Deja-dup integration with Ubuntu desktop

Asked by leeshipley on 2010-05-09

Your short description says: "Integrates well into your GNOME desktop".
Yes, but how? This is not apparent from the documentation that I have found.
However in a bug report I found a reference to Nautilus and inability to restore individual files. I experiemented by right clicking on a file in the file browser(it is not labelled as Nautilus). I was surprised to find a new option in the list "Revert to Previous Version...". A whole new world of functionality so badly needed on Ubuntu.
Are there any other undocumented features we should know about?

Question information

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Status:
Solved
For:
Ubuntu deja-dup Edit question
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Solved by:
Michael Terry
Solved:
2010-05-11
Last query:
2010-05-11
Last reply:
2010-05-10
Best Michael Terry (mterry) said : #1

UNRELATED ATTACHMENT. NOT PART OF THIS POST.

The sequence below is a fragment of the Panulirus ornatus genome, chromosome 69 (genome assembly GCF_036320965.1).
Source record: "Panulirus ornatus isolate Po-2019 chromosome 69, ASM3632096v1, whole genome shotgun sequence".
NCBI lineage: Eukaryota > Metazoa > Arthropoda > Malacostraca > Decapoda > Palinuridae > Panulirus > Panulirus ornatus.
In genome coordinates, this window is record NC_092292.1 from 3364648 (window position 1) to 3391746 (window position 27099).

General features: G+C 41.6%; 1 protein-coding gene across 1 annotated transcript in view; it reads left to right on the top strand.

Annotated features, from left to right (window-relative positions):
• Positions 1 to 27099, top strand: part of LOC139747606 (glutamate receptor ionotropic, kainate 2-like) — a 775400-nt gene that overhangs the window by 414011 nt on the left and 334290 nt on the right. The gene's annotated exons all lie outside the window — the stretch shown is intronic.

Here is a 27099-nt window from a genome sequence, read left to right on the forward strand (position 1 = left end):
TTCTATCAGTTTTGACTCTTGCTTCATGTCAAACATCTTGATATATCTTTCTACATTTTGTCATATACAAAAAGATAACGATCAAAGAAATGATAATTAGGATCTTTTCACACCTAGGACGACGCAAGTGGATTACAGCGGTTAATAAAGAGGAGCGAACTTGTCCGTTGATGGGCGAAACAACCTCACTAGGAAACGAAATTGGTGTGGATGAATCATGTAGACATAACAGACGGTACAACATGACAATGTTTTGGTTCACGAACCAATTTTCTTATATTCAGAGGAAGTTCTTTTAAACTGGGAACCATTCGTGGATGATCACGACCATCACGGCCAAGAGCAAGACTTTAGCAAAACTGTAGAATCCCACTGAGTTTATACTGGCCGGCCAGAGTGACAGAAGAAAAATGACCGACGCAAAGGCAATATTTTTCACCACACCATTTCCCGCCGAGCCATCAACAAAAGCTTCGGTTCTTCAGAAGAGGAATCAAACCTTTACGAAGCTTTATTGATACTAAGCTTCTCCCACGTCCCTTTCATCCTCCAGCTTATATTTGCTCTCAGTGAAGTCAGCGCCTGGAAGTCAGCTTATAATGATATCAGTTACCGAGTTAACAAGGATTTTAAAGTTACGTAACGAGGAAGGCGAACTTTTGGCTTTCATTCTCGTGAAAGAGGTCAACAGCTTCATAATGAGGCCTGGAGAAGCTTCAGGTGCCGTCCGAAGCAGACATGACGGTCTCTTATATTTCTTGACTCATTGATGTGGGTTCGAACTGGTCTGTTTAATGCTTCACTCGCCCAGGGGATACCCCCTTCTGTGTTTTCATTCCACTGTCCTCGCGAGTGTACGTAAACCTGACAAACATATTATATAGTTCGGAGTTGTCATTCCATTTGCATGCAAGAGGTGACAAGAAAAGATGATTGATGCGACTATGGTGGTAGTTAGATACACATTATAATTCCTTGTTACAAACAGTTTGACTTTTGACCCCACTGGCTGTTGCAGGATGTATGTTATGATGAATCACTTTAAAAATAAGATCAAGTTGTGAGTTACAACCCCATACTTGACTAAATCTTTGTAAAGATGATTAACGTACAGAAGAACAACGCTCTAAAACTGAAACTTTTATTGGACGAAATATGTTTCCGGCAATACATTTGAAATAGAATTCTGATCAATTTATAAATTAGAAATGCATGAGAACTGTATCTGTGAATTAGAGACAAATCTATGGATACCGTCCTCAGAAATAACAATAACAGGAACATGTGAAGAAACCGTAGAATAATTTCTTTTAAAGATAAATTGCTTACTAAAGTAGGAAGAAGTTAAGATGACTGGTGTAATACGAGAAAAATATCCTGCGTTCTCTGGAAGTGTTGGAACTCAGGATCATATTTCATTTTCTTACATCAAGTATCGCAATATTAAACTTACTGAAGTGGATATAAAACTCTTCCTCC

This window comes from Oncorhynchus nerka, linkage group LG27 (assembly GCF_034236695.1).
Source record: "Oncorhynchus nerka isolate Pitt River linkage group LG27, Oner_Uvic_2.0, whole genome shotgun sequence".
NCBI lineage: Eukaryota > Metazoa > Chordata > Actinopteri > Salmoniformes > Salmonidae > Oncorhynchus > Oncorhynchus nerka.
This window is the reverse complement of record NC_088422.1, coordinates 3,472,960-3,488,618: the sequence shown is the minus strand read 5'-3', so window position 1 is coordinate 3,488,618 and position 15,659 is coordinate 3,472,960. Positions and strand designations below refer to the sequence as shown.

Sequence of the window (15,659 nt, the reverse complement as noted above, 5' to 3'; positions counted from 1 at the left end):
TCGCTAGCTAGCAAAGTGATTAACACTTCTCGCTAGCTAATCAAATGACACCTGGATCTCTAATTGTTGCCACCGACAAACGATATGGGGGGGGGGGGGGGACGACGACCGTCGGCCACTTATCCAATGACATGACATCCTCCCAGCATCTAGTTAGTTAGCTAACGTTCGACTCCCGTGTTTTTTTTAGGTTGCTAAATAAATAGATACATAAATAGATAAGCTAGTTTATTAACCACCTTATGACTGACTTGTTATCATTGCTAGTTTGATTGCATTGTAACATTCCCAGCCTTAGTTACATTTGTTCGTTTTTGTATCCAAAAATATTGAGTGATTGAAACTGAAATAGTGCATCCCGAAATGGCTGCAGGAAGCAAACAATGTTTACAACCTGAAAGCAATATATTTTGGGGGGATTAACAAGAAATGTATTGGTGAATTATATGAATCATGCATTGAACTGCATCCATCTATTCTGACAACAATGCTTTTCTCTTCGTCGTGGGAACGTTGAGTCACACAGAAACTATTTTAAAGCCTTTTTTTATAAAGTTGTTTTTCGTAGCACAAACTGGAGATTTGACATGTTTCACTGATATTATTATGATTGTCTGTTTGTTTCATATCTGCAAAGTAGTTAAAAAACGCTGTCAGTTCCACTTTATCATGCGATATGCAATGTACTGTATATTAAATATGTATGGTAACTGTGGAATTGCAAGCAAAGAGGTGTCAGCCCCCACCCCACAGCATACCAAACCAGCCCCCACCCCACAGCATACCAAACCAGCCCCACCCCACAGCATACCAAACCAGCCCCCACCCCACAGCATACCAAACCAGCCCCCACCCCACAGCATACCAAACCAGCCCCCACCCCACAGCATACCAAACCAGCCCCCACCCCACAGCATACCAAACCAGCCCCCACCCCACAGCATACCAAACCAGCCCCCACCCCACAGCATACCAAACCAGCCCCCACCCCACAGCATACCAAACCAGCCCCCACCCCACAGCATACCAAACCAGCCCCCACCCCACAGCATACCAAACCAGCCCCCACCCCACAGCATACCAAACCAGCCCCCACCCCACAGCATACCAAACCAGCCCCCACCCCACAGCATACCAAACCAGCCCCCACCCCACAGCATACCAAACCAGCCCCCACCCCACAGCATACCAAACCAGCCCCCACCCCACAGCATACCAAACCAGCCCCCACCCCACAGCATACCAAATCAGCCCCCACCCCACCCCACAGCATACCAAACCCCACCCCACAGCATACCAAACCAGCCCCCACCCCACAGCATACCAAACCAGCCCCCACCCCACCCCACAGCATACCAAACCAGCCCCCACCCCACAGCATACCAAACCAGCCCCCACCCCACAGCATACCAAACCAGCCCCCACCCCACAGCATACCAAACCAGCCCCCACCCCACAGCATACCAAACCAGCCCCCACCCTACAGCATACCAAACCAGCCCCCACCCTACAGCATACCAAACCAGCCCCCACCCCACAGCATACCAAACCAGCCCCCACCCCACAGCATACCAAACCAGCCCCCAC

Uh, yeah I suppose:
 * If you have an automatic backup setup over the network, Deja Dup will talk to NetworkManager and wait for a network connection, rather than just throwing up an error.
 * Likewise, if you have an automatic backup setup for an external drive, Deja Dup will talk to GVFS to wait for it to be connected.
 * If you are using an old version of duplicity (before it implemented support for resuming a backup), if you tried to logout from GNOME, you would get a warning from GNOME that Deja Dup was running.

I can't think of other GNOME-integration features. Eventually we will also add an option to nautilus context menus to be able to restore missing files (the ones that you can't click on today to say 'revert' because they aren't there!), but the UI for that isn't written yet.

leeshipley (leeshipley) said : #2

Sufficient, and I thank you for the care you are taking to get the basics right. The reason that I asked was that, after cruising the net for a while, was that so many people did not realise that it was possible to retrieve previous version of single files. I would urge you to keep working for an effective way of retrieving files that have been trashed and now need to be retrieved from the backup. I continue to run Nssbackup rather than Deja Dup on one of my machines just for this reason. Let me put it this way: Ubuntu needs a workable Apple Time Machine app. I see Deja Dup/ Duplicity being just the engine needed. You are doing a good job of providing the chassis.